Movable Type: Not Just For Blogs

Ian Lurie

Six Apart created the popular TypePad and Movable Type blogging systems.


But Movable Type isn’t just for blogging. It’s also a solid content management system. You can create templates and pages within Movable Type and have them act as ‘normal’ web pages, rather than blog entries. Then the site editor can log in and edit those pages using the system’s intuitive interface (And no, I have no relationship with Six Apart – they just deserve a shout-out here).

I’m tooting my own horn a bit here, but we just launched two sites using Movable Type, and I couldn’t be more pleased:

Lenora Edwards

Fred Janssen

These rollouts were also fast and efficient. And, they didn’t require a development team. Which means my developers get to spend more time building tools, and less building the same stuff again and again.

A few things that made these projects possible:

  1. We kept features to a minimum: We kept the rollout very simple, and minimized system features. These clients need great, usable sites that they could maintain. They do not need news tickers, rotating images or other bells and whistles.
  2. We worked within the system. Movable Type has lots of great tools for content maintenance. Rather than re-inventing the wheel whenever we thought we’d hit a dead end, we put time into researching those tools. We found what we needed, every time.
  3. Built beautiful. We designed these sites to look and work great. Movable Type was built to do the same thing. So it all came together.
  4. Built Social. Each site does have a blog. And each site has an RSS feed. Why not? We also used microformats for cool little gadgets like the ‘add to address book’ feature.

Keep this entry in your back pocket for the next time someone tries to get you to use a humungous, complex toolset for something that seems simple. If you’re looking to build a small-business site but want content management, take a very careful look at Movable Type. I’m a new believer!

Ian Lurie

Ian Lurie is the founder of Portent. He's been a digital marketer since the days of AOL and Compuserve (25 years, if you're counting). Ian's recorded training for, writes regularly for the Portent Blog and has been published on AllThingsD, Smashing Magazine, and TechCrunch. Ian speaks at conferences around the world, including SearchLove, MozCon, Seattle Interactive Conference and ad:Tech. He has published several books about business and marketing: One Trick Ponies Get Shot, available on Kindle, The Web Marketing All-In-One Desk Reference for Dummies, and Conversation Marketing. Ian is now an independent consultant and continues to work with the Portent team- training the agency group on all things digital. You can find him at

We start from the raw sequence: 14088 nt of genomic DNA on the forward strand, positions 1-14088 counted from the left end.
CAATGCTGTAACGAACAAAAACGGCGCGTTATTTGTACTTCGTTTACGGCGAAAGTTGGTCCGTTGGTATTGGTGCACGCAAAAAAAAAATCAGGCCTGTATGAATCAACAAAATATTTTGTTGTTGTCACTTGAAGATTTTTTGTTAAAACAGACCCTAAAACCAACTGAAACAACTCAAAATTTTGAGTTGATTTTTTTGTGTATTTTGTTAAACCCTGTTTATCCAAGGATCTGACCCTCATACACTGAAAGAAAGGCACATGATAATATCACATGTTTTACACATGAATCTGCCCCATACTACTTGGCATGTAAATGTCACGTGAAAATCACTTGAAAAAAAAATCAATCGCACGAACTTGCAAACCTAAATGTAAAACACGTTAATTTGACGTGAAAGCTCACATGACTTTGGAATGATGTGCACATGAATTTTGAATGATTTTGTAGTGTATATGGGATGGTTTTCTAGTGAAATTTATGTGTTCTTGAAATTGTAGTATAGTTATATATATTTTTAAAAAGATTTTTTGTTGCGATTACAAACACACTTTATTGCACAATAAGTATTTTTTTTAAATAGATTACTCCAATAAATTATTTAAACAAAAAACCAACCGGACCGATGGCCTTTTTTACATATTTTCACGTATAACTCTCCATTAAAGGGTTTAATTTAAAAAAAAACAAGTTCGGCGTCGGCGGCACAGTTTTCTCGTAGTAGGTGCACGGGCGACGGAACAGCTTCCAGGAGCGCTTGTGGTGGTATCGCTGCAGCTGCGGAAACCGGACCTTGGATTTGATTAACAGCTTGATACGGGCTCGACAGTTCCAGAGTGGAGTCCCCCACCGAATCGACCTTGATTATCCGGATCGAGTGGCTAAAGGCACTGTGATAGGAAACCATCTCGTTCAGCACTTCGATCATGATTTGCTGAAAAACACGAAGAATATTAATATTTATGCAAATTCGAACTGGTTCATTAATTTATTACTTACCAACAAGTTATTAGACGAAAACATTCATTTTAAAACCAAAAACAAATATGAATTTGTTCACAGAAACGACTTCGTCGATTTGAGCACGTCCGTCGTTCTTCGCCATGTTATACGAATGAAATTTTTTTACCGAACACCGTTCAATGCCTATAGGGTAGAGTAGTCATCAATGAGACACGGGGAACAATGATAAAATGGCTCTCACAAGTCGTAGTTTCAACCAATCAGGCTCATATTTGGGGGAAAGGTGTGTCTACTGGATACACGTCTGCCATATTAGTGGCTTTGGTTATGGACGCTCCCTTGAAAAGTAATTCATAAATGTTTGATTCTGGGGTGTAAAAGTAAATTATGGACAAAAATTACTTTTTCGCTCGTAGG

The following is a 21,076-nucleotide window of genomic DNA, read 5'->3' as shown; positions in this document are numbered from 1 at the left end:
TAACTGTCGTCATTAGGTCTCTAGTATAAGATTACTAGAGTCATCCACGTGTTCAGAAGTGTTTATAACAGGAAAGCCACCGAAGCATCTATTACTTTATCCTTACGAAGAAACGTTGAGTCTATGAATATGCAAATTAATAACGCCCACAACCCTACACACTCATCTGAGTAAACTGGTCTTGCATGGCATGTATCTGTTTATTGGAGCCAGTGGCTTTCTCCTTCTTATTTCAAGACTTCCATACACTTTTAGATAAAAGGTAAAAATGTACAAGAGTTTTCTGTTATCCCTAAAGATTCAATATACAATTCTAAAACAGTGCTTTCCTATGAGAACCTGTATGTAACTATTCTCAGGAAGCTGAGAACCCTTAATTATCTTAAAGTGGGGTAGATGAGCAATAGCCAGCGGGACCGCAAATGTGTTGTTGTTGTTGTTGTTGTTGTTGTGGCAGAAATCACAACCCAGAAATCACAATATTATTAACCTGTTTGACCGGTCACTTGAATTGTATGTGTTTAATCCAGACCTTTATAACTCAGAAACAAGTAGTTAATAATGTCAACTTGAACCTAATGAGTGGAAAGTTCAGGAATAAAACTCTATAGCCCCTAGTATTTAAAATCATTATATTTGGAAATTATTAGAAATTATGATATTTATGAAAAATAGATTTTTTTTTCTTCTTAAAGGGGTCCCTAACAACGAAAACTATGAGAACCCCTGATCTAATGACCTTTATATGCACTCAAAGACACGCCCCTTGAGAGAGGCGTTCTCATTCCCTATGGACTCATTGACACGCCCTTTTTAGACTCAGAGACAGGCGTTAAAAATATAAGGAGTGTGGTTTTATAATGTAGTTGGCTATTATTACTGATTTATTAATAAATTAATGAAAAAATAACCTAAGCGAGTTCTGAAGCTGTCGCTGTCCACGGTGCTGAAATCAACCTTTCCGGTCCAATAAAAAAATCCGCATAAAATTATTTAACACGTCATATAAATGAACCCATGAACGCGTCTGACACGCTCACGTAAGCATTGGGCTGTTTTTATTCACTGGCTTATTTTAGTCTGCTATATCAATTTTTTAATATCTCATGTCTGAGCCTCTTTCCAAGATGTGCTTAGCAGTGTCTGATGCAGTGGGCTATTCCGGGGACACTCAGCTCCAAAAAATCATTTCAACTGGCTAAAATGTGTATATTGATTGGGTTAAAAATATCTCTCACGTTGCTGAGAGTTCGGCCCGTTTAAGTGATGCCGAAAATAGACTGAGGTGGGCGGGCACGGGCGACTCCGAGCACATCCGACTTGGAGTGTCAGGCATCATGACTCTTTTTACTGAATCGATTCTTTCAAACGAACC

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  1. This sort of easy setup is a great thing for small businesses. Seth Godin pointed out something like this in his post “A memo to the very small” a while ago. It’s so easy to have web space that works for you in basic, informative ways that there’s hardly an excuse to be on the sidelines.

  2. There are so many out of the box tools and ways to keep it really simple these days, I am surprised more people don’t use MT this way.

  3. As one of the above-mentioned benefactors of Portent’s great work using this tool, I can tell you that it is a great solution. Not only did it make last minute changes to content very easy during rollout, I have more control over my site and understand how it fits together (versus a black box…). Also – I just had to fix a small typo I made on one of the content pages and it was a snap!

  4. This is a tool that will make my work more easy, i am a web developer, but last min. changes give a headache. This makes last time Testing and correction less time consuming.

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